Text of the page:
By Kathryn Davis Tidd, MSW, LICSW | The Village Family Service Center
The list of alternate (read: slang) names for genitals is endless. Some are cutesy (think snack foods) and others cringey, but the takeaway for me is this: How can we possibly know what a young child is referencing when they talk about their genitalia with code names? We can’t.
Research over the last 30 years has convincingly and concretely recommended using the anatomically correct names for our children’s genitals: penis, vulva, vagina, anus.
Why, you ask? Research supports the following facts:
- When we use anatomically correct names, our children are learning about their genitals the same way they are learning about their hearts, lungs, and bones. By destigmatizing genitals, children get the message early on that their body is nothing to be ashamed about. When children aren’t ashamed, they are curious and ask questions, which promotes open communication with their caregivers. When upwards of 60% of child sexual abuse victims never tell anyone about their abuse, promoting open communication in toddlerhood is necessary.
- Children like to learn. It is empowering and fun and a major boost in both confidence and mastery. Empowering them about their bodies promotes body positivity, which gives opportunities for assertive communication about body safety, questions, and concerns. Using correct language about genitals allows children to communicate about potential medical problems and inappropriate touch without question or confusion from caregivers, teachers, and other adults in your children’s life.
- In 2016, the CDC reported that using anatomically correct names decreases long-term chances of risky sexual behaviors, which is directly correlated to sexual victimization. This is supported by research out of the Netherlands, which starts teaching comprehensive sexual and reproductive education in kindergarten and has a child sexual abuse rate far lower than the United States.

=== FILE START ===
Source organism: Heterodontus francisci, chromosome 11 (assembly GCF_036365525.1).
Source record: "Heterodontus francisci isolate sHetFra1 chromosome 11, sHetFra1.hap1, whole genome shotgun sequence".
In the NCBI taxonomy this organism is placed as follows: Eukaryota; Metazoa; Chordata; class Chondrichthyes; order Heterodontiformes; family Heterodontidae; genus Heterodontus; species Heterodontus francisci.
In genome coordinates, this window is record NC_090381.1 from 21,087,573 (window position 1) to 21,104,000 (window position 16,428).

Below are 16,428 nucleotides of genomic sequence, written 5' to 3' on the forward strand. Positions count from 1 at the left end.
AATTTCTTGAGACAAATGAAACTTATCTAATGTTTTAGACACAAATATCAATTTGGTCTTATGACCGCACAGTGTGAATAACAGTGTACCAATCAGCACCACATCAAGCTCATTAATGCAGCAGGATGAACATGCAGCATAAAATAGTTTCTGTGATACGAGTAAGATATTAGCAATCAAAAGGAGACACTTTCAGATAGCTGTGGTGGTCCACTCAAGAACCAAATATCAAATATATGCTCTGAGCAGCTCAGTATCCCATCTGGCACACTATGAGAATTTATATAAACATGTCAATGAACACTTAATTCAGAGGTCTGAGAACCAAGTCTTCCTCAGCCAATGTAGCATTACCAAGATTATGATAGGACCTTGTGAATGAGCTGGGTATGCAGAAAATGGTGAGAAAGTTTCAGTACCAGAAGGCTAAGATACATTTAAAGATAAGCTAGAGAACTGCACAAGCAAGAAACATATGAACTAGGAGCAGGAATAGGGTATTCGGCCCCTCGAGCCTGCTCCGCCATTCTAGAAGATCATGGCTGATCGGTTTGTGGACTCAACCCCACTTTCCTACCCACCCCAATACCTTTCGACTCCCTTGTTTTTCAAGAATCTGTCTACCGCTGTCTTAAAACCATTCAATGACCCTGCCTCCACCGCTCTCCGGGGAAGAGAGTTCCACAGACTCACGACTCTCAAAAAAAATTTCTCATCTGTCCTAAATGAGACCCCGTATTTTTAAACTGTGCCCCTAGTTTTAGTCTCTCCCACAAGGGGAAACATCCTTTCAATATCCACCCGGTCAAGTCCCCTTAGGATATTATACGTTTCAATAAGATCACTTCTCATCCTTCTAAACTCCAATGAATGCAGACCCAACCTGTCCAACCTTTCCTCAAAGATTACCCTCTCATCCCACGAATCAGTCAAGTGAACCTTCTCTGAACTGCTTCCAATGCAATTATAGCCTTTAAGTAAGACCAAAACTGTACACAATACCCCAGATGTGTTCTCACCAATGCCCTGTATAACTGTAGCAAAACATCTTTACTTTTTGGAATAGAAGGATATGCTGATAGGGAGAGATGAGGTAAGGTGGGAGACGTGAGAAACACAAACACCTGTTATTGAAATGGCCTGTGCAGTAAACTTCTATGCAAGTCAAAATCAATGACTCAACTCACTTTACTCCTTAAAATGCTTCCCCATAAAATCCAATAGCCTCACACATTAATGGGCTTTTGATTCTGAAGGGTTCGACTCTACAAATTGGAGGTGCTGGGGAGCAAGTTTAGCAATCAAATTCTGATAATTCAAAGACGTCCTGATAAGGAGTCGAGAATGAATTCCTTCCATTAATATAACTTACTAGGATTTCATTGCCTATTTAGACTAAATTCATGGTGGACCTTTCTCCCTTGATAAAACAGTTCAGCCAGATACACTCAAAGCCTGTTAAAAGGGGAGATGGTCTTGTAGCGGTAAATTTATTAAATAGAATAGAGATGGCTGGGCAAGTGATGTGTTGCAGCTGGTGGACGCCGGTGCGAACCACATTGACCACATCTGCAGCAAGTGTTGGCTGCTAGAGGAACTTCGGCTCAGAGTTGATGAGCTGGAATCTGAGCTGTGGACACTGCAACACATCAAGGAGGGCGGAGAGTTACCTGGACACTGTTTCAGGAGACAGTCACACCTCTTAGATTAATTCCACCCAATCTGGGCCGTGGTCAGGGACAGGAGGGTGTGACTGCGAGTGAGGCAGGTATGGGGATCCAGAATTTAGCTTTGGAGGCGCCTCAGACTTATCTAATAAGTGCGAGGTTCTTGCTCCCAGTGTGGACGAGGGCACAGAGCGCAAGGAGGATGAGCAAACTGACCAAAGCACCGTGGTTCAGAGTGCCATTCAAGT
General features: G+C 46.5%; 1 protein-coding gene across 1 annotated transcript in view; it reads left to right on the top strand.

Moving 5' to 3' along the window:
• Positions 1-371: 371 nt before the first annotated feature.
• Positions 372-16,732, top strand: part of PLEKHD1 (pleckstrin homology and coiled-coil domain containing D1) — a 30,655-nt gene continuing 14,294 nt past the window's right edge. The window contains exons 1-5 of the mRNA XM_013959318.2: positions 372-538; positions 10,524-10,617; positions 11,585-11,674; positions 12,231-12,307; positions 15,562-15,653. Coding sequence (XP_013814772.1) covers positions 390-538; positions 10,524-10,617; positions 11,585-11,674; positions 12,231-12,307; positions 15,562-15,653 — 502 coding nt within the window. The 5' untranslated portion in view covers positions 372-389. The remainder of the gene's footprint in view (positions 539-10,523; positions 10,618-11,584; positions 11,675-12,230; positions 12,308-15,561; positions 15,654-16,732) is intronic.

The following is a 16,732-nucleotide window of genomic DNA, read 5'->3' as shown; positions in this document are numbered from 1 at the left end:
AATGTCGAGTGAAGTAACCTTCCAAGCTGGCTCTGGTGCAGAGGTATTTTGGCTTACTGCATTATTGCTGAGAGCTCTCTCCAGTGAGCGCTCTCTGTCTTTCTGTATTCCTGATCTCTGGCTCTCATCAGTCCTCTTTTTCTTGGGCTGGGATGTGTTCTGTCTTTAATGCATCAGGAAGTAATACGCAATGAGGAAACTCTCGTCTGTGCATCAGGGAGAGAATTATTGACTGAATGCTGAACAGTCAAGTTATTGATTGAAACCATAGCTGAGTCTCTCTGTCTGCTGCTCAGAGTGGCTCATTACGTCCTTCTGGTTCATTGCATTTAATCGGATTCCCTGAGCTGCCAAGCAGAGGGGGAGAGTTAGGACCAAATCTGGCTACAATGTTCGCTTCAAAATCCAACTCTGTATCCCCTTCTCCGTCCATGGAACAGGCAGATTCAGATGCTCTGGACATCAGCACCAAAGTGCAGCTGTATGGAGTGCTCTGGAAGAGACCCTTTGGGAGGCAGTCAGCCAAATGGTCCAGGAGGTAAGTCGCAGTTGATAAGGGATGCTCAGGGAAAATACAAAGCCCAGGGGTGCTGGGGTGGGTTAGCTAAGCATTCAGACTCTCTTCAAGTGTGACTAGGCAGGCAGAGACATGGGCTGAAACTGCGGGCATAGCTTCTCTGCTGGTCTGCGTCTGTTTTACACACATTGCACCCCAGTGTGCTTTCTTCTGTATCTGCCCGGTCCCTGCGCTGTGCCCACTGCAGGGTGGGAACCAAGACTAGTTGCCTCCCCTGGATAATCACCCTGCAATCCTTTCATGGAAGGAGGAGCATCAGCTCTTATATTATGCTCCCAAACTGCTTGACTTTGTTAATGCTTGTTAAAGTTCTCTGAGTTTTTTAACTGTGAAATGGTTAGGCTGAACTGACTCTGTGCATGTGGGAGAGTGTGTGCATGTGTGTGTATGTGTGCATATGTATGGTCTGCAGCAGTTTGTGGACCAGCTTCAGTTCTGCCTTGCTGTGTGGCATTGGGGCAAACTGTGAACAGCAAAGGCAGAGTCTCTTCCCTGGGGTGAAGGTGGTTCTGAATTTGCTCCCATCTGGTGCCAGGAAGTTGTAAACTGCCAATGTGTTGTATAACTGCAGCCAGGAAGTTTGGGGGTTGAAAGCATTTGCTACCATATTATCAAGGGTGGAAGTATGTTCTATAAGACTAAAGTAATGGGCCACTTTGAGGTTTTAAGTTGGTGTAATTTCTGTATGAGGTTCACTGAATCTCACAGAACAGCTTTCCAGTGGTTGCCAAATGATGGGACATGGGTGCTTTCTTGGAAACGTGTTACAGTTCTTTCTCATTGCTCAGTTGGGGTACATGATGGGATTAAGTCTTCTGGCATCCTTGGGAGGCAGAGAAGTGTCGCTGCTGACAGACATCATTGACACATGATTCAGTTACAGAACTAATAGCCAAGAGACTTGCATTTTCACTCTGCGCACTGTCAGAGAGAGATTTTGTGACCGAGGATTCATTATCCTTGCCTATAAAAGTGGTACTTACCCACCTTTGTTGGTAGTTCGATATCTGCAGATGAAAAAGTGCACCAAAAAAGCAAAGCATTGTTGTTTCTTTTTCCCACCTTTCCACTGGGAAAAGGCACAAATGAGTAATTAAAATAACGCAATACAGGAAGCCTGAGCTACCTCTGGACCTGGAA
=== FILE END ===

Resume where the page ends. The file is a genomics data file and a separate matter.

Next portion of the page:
- The inaccurate use of genitalia makes it difficult for children to accurately detail inappropriate touch to professional advocates, which can interfere with accurate charges for sexual offenders. While parents hope this will not ever apply to them, it is a problem that could drastically change the course of legal justice for sexually exploited children.
I could not find any research that suggests any negative, unwanted, or harmful effects of using anatomically accurate language with our children. Saving yourself the “embarrassment” of having your child inappropriately tell his teacher or grocery store clerk that his penis is private is understandably appealing (full disclosure – I know this from personal experience), but it doesn’t come close to outweighing the immediate and long-term benefits of normalizing and discussing all body parts as soon as our children start noticing and asking about them.
Kathryn Davis Tidd, MSW, LICSW, is an in-office therapist at The Village's Moorhead office. She earned a Bachelor’s degree in Social Work in 2010 from University of Texas at Arlington and a Master’s degree in Clinical Social Work from Michigan State University in 2014. She has experience working with people across the life span, from young children through the end of life. Special areas of interest include sexual behavior problems, pregnancy loss/infertility, and parenting skills. In addition to working with children and families, she enjoys running, spending time with her family, being outdoors, cooking, and home renovation projects.